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Under Welsh Woods... Green Man Festival Provides Perfect Escapism



Green Man Festival, held in Glanusk Park within the Welsh Brecon Beacons, shy’s from the broad and unflinching scale of larger festivals. Instead opting for an experience driven organic, Pagan infused gathering with folkloric undertones.


Held within breath taking Welsh countryside and boasting a two and a half thousand foot mountain as a scenic backdrop and more ancient trees than you could wave a stick at, Greenman's setting provides a perfect environment for urban, and rural existential escapism. As a small scale festival the feeling is relaxed and festival goers are spoilt with a range of activities, stages, acts and food to choose from.


A lack of super star names suits the low key, secretive feel of the festival, and facilitates a diverse and mutable ongoing line-up. This year Hot Chip, St Vincent and Super Furry Animals rose to the challenge of being the biggest crowd drawing acts. Hot Chip delivered a much needed energy boost for those experiencing the Friday night slump, ending a paradoxically mechanical and organic high octane set with an impressive cover of 'Dancing in the Dark'.


Super Furry Animals were possibly the biggest draw performing after a solid and nostalgic performance by ‘Television’ and, exuding the tangible sense of national pride evident in the crowd with a stage presence that mixed Celtic heritage with Pop Art reference points. In white boiler suits and Power Ranger masks they preached Welsh pop Anthems to a devout and devoted crowd.


St Vincent ended proceedings on the main stage with a set on Sunday night, despite intermittent rain her flawlessly prepared showmanship won over the crowd and was a visual treat in contrast to the more casual feel of the festival with elements of ballet-esque physicality interwoven in the energy driven dominant and tense sound of the spectacle.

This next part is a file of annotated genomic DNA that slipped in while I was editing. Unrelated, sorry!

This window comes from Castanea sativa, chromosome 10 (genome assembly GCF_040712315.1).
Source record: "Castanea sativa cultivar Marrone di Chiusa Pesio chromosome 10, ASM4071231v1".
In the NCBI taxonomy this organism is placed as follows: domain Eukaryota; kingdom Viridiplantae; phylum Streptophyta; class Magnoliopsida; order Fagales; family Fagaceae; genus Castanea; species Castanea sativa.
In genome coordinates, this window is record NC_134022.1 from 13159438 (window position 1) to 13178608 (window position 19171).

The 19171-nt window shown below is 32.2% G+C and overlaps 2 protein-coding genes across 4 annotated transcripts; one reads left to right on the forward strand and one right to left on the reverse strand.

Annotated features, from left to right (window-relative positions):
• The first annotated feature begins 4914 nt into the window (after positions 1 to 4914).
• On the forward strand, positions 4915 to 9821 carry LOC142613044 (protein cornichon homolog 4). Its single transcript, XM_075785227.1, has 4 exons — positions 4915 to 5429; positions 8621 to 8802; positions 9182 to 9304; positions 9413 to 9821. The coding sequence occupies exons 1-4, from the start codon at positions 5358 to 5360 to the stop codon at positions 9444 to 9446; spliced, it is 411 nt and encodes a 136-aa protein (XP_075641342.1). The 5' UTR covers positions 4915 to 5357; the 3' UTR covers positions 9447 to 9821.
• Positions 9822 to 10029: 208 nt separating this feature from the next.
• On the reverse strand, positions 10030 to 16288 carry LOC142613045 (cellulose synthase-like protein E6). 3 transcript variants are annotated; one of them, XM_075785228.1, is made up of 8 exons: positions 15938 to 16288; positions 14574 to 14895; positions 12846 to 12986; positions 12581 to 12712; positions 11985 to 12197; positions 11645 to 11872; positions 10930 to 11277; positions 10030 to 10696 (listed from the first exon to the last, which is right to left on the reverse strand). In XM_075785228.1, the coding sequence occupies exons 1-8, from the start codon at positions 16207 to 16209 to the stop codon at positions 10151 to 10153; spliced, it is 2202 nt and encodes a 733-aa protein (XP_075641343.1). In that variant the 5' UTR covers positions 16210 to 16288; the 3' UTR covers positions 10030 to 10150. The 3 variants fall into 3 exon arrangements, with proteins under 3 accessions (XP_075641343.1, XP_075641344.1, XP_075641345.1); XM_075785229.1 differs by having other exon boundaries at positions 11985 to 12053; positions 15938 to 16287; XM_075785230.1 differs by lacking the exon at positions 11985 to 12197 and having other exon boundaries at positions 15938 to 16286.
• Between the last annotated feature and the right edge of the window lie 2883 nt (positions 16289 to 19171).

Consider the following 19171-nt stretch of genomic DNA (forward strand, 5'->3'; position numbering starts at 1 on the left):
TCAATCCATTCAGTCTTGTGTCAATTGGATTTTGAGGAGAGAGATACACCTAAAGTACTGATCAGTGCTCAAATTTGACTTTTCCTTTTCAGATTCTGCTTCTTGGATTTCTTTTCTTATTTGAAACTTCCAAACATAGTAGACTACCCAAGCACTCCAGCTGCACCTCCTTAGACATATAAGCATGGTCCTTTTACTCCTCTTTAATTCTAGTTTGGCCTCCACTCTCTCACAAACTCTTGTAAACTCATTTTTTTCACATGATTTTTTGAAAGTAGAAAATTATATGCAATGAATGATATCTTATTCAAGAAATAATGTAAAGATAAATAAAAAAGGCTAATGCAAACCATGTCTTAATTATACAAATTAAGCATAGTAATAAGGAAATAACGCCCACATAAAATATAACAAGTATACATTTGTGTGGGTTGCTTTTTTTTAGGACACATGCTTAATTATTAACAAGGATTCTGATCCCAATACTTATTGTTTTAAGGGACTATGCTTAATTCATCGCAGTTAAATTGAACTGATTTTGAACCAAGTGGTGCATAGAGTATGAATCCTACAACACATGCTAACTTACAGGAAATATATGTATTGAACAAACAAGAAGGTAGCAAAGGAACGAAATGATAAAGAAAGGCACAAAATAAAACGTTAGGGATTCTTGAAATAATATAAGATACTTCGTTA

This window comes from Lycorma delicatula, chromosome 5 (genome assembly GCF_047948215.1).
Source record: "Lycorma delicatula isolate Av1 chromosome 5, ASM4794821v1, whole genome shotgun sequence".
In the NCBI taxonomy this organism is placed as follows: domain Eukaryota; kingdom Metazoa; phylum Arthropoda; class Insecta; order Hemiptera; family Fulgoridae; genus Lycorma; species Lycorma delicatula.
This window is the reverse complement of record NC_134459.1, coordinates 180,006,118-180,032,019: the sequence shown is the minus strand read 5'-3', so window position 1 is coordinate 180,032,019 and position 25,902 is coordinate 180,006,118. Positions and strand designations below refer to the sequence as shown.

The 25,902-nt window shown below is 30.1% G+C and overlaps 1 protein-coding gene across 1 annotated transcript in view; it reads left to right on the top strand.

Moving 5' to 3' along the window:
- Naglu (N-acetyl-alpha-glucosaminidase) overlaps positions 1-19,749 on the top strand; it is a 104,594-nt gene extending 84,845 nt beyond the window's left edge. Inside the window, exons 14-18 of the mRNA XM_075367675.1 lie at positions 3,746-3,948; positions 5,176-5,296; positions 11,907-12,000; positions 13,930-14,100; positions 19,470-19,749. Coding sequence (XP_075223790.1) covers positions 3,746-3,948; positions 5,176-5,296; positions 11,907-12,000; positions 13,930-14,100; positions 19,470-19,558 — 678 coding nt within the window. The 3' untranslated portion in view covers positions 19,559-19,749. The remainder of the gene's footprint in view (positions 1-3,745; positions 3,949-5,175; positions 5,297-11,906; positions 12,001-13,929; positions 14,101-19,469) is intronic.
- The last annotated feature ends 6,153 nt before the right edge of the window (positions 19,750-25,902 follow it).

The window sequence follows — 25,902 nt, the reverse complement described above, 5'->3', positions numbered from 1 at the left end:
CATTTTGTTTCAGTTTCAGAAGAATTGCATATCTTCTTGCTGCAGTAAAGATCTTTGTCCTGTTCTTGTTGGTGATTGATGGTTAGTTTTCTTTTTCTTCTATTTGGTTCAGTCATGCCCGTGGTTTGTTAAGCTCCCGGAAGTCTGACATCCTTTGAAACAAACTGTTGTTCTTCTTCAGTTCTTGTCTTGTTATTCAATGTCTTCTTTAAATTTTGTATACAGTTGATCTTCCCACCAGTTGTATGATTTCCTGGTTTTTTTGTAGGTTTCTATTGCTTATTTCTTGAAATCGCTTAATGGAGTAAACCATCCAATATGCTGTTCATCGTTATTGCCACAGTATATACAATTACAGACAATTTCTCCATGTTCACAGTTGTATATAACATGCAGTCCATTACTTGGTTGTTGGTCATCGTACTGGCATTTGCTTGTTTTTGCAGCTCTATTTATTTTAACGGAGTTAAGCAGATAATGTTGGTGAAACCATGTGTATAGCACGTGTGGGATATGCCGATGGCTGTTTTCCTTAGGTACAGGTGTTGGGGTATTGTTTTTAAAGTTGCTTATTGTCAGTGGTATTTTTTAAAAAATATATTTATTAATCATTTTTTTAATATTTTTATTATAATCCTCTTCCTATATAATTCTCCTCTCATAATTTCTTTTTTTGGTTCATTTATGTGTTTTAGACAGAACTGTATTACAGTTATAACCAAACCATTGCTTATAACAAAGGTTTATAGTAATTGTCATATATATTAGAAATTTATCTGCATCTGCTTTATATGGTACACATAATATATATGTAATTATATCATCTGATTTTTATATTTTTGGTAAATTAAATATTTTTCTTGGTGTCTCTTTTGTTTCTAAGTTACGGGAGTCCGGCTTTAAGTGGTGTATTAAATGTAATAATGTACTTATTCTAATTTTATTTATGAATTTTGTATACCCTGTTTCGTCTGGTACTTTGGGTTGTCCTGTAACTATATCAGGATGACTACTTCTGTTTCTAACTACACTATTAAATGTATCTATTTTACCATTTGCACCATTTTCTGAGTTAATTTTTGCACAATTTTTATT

This is not, however, a festival solely dominated by the major acts. Without looking too hard many musical delights could be unearthed. Possibly one of the most profound performances came from Meic Stevens. The seventy three year old Welsh folk legend charmed and enchanted the audience with a mixture of songs sung in Welsh and English, and a sound imbued with flavours from Jackson C Frank, Bert Jansch and Donovan (his Contemporaries), particularly worthy of mention was a moving rendition of ‘Blues run the Game’, which, surprisingly, given its subject matter made the sun come out. A sensation of music supernaturally affecting the mood and climate of the festival is not uncommon at Green Man.


Away from the main stage the feeling of a carnival or Pagan village fayre was more potent. A series of small scale performances in the walled garden from the likes of Black Yaya, Sweet Baboo and Jane Weaver were intimate audio delights.


In the far out tent, the second largest venue Bat for Lashes and Toy collaborated on a relentless droning and entrancing set as the festivals 'Special Guests' a spectical that could very well have been interpreted as a ritualistic summoning of damnation as the aptly named SexWitch, accompanied by lumbering backing music that hovered with expertise between melody and discord to the sound of vocals, screamed and sung to devastatingly, frighteningly and beautifully perfect effect.


On Sunday the main stage was given a dose of sunny American optimism from the soft rocking ‘Matthew E White’. An awe inspiring musical sermon delivered expertly with a tightness and competence equal to Led Zeppelin or the Faces in their prime. Guitars were thrown and caught with little more than a blink.


The festival closed with the ceremonial burning of the twenty foot high Green man amid an impressive fireworks display. This was a perfect note to end the spiritual revelry and sanctuary of the previous few days and a symbolic ending to an impressive, unique and unusual festival.


To find out more about Green Man Festival click here.


Words by James Stevenson


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